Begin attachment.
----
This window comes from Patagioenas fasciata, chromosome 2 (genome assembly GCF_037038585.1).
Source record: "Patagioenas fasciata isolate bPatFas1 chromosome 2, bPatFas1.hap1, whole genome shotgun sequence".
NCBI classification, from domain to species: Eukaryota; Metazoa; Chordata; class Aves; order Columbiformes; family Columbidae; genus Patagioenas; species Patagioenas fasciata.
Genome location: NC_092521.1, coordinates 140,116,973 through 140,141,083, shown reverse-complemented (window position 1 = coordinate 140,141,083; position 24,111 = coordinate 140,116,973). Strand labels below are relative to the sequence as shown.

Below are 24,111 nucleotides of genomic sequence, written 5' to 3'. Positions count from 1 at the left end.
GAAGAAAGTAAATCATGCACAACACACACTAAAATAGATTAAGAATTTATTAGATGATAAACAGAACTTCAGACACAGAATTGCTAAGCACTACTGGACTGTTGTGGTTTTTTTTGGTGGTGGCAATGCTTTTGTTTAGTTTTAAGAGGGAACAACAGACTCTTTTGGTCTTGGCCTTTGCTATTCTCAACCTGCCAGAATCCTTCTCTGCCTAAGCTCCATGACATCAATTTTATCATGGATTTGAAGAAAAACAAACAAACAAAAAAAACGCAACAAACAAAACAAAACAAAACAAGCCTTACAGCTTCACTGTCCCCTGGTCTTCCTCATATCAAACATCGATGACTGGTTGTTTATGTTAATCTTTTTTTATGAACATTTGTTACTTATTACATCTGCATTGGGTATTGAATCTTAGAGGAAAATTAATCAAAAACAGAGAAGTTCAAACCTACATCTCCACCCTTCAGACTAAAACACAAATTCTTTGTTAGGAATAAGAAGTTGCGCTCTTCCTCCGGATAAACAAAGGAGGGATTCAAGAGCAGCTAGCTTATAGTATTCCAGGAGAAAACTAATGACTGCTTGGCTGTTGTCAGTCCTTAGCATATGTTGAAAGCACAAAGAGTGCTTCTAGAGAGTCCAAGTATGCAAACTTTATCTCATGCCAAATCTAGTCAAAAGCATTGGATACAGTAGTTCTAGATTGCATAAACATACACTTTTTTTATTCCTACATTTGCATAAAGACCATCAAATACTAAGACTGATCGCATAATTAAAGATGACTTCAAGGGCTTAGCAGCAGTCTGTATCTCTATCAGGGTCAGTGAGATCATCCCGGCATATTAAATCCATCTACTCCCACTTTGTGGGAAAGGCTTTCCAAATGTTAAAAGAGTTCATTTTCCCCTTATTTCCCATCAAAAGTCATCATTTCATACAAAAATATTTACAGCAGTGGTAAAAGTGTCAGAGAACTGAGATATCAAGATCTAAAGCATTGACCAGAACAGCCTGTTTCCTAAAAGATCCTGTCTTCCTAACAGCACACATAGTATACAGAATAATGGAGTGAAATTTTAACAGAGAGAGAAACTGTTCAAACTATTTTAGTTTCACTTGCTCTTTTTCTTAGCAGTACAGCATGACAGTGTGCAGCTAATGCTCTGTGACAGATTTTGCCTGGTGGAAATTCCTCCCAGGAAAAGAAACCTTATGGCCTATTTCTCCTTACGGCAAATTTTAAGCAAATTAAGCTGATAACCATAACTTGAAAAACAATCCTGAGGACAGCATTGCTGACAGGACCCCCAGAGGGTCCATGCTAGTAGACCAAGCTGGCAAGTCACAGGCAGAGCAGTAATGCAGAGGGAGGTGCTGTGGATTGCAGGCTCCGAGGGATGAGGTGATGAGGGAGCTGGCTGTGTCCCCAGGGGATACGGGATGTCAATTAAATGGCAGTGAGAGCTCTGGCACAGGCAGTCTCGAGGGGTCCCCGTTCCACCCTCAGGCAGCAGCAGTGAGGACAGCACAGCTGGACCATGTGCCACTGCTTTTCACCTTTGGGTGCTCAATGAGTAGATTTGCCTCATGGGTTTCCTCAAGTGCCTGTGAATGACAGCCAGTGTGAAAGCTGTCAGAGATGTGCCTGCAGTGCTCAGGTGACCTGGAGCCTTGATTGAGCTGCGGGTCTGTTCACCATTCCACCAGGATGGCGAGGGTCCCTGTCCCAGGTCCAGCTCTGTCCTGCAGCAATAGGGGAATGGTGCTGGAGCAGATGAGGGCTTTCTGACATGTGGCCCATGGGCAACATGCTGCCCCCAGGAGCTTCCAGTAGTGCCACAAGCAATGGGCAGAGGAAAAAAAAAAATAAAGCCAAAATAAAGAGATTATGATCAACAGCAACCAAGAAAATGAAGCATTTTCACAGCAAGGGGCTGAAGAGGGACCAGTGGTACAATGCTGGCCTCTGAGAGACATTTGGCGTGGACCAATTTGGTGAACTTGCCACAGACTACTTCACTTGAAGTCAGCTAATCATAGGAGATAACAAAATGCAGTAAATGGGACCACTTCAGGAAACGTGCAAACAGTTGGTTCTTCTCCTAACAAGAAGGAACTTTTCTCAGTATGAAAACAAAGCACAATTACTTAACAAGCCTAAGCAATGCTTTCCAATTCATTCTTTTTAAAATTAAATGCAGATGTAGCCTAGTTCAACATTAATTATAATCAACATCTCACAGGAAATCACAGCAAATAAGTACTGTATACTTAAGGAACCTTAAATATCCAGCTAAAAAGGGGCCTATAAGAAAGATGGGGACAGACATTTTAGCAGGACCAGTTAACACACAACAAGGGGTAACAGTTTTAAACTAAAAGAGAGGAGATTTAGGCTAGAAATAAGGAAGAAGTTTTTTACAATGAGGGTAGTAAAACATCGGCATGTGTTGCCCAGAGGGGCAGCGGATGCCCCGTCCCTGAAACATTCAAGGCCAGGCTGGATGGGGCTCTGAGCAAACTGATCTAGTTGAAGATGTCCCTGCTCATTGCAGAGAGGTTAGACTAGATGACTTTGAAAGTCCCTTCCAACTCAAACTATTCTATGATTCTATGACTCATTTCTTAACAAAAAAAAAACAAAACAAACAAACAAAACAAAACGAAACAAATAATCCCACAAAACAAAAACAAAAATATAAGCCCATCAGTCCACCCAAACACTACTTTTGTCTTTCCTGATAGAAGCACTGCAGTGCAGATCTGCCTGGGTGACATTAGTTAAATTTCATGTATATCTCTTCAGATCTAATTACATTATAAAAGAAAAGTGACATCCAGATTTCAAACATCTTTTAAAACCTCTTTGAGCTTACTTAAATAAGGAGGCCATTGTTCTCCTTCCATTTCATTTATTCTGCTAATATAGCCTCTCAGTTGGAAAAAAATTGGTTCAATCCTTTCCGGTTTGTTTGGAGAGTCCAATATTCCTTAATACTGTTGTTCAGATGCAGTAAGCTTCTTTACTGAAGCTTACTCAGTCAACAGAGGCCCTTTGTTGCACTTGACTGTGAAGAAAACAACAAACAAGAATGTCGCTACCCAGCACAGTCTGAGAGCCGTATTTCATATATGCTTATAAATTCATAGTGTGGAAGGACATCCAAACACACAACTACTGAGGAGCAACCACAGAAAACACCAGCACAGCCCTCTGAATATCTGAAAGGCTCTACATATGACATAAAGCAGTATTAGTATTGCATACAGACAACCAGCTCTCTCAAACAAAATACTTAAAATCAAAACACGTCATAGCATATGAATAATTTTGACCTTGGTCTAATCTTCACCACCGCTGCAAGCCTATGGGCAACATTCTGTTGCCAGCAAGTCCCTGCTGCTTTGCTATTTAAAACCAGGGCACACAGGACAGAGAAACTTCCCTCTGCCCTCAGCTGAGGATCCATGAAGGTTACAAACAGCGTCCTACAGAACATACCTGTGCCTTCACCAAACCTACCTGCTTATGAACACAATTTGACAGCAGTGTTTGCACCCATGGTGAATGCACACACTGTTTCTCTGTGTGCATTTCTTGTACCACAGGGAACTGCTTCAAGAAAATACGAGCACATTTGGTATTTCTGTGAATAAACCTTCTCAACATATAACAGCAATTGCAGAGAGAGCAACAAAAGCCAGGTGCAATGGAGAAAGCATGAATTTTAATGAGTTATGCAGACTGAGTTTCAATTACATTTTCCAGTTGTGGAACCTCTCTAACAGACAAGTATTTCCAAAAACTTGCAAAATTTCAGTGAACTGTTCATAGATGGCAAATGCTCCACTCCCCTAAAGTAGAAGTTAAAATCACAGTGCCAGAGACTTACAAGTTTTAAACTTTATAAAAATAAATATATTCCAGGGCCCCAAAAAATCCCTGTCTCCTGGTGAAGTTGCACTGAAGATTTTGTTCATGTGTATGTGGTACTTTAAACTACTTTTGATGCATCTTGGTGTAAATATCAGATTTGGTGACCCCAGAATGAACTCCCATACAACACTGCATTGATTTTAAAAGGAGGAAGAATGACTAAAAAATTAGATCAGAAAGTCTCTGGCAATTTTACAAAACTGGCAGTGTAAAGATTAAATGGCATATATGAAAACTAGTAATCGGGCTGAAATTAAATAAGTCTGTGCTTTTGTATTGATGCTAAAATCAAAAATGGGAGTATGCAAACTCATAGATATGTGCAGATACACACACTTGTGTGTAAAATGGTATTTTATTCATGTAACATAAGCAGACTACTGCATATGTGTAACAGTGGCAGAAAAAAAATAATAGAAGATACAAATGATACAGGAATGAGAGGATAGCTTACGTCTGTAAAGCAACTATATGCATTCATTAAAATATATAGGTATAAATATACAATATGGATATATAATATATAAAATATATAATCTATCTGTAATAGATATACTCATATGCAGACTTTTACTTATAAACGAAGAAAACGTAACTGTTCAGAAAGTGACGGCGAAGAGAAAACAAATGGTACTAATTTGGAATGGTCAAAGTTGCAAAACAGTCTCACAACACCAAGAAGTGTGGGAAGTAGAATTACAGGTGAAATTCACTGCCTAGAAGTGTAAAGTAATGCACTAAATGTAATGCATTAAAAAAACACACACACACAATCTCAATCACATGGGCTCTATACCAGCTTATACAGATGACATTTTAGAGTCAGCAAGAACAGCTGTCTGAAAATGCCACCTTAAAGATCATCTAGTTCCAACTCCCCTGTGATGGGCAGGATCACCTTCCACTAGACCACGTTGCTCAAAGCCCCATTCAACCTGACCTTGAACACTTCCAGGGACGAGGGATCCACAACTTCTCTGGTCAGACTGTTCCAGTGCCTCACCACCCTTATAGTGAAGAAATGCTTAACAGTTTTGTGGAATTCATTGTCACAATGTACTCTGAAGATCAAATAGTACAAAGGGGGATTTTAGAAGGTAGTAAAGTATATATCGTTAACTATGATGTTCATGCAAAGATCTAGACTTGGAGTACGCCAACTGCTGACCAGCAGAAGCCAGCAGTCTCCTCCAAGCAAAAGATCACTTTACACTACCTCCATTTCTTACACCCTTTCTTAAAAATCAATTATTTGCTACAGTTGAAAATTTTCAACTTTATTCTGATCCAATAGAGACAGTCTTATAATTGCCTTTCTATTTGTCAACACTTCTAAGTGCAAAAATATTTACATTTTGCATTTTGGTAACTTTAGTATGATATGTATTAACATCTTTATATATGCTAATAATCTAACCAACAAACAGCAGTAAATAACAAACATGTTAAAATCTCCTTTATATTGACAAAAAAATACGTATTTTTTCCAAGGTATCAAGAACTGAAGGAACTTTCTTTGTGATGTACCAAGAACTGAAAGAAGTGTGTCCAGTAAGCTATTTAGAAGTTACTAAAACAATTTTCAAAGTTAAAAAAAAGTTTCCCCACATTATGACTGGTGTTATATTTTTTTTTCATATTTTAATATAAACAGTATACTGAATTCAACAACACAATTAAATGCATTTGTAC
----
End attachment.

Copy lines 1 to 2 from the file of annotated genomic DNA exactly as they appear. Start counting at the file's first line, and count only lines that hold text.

This window comes from Patagioenas fasciata, chromosome 2 (genome assembly GCF_037038585.1).
Source record: "Patagioenas fasciata isolate bPatFas1 chromosome 2, bPatFas1.hap1, whole genome shotgun sequence".